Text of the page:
Russian and American eyes got a rude awakening — if not a surprise — on Sunday as the Netherlands continued its borderline comical dominance of speed skating and logged three more medals, enough to retake a slim lead in the overall medal count in Sochi.
The Netherlands now have 17 medals on the Olympiad, barely ahead of Russia and the United States at 16. Norway and Canada lurk at 14 medals and Sweden has 13. Germany, meanwhile, maintains its gold medalist lead with seven (out of 12 overall medals).
The Dutch trio of Jorien ter Mors, Ireen Wust and Lotte van Beek swept the women's 1500m speed skating finals (with fellow countrywoman Marrit Leenstra in fourth place in the race, because the Netherlands says f--k you, rest of the speed skating world), pushing the Netherlands' speed skating medal total to 16 on the Olympiad, and the Netherlands' overall medal total to 17. The one Dutch medal outside of speed skating? A bronze... in short track. Hey, the Olympics consider them different events, and we've learned not to disagree with the Olympics.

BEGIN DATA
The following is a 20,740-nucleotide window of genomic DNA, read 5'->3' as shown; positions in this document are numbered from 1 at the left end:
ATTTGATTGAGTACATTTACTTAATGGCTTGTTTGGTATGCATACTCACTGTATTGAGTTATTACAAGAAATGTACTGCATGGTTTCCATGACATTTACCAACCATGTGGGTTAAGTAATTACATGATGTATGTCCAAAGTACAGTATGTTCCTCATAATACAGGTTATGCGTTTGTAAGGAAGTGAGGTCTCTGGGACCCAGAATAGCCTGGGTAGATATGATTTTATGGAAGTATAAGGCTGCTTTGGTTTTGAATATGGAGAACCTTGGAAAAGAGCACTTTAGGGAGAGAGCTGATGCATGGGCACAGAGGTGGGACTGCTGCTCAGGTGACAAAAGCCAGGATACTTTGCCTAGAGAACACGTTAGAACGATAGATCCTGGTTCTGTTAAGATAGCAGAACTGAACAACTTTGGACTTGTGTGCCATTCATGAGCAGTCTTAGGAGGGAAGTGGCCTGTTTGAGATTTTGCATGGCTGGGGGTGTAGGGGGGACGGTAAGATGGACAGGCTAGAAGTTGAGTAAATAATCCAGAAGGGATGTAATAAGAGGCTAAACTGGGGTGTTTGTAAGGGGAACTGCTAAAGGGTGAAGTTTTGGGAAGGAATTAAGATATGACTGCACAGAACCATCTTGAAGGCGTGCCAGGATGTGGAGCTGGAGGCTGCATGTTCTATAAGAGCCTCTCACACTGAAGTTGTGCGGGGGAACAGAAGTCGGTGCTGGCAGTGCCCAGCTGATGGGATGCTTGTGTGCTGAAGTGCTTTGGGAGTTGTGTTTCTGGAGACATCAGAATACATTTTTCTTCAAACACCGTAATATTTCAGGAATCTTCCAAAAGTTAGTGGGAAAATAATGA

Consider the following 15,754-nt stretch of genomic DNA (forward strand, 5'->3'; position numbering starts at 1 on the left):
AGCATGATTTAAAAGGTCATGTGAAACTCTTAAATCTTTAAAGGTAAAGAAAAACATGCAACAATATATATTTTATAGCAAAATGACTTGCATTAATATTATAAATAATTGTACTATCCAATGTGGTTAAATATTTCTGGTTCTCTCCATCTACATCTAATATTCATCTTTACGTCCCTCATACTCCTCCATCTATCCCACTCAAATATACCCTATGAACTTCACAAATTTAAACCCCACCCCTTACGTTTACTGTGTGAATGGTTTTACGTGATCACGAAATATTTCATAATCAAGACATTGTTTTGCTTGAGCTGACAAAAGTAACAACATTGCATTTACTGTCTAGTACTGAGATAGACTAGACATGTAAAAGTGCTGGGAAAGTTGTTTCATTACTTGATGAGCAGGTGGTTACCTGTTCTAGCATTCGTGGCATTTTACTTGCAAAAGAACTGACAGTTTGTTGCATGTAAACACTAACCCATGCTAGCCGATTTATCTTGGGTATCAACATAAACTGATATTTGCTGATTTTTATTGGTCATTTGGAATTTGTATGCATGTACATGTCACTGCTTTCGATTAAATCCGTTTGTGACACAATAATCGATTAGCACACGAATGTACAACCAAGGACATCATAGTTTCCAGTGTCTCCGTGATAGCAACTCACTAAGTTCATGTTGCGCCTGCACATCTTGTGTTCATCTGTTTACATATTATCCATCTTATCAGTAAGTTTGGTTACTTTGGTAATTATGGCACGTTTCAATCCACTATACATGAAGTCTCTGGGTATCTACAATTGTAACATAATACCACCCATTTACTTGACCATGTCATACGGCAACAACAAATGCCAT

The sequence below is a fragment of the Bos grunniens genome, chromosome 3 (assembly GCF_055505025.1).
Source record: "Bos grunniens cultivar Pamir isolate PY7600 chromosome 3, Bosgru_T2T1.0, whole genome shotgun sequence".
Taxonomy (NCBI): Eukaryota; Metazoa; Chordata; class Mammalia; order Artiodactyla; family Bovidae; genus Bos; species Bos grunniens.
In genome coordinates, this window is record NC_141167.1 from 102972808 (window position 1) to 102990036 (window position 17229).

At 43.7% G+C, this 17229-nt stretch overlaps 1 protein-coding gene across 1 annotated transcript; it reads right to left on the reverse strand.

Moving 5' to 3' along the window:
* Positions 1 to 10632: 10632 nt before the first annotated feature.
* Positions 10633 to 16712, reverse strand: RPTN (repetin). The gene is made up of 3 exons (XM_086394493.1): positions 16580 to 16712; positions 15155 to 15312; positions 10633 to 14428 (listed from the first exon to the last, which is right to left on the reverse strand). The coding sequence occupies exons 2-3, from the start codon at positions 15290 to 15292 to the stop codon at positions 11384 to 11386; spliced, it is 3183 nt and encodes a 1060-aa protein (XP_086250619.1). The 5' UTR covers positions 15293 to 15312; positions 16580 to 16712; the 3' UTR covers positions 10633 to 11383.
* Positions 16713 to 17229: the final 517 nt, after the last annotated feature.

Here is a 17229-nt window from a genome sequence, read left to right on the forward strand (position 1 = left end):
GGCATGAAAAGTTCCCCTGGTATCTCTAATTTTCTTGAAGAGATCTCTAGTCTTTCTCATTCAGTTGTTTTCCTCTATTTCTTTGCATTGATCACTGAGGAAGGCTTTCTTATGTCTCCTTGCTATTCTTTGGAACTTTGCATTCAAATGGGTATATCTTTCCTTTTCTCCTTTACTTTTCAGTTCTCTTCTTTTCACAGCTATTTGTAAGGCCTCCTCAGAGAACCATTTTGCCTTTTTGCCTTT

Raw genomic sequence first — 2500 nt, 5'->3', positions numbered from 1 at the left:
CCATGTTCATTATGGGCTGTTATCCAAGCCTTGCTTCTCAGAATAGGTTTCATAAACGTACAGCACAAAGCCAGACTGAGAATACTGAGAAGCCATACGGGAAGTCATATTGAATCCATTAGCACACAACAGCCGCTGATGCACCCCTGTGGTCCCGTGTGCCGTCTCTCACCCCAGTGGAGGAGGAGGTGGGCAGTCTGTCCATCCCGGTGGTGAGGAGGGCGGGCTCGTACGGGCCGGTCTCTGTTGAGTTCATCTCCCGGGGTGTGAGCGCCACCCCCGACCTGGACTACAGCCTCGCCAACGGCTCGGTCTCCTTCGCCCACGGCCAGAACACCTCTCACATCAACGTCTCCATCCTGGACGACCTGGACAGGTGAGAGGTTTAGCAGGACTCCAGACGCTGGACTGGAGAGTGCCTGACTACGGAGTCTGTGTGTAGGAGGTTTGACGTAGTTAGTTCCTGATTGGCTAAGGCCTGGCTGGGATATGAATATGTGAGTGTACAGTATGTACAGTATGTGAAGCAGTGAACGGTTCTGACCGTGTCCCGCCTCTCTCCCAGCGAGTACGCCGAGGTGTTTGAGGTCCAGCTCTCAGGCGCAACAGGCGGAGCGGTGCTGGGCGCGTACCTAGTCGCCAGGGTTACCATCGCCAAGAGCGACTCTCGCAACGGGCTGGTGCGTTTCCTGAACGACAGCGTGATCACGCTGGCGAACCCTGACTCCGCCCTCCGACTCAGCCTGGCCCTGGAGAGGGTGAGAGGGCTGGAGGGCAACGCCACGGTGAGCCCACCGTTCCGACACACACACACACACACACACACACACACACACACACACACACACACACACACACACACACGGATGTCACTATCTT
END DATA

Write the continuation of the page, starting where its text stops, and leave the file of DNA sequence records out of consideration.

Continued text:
The United States are close behind with 16 medals, as the Americans gathered two today in the men's Super-G. Andrew Weibrecht was 0.30 seconds behind Norwegian gold medalist Kjetil Jansrud, and Bode Miller tied for the bronze with Canadian Jan Hudec at 1:18.67. Bad news: they didn't just chop the bronze medal in half for Hudec and Miller to share. What-EVER, Sochi. Like you don't even care.
Elsewhere in these medalin' kids, Sweden took gold in the men's cross country 4 x 10 km relay over Russia and France, and Czech sensation Eva Samkova won gold in the snowboard cross, beating out Canadian Dominique Maltais and France's Chloe Trespeuch.
Here's a full breakdown of today's medal activity.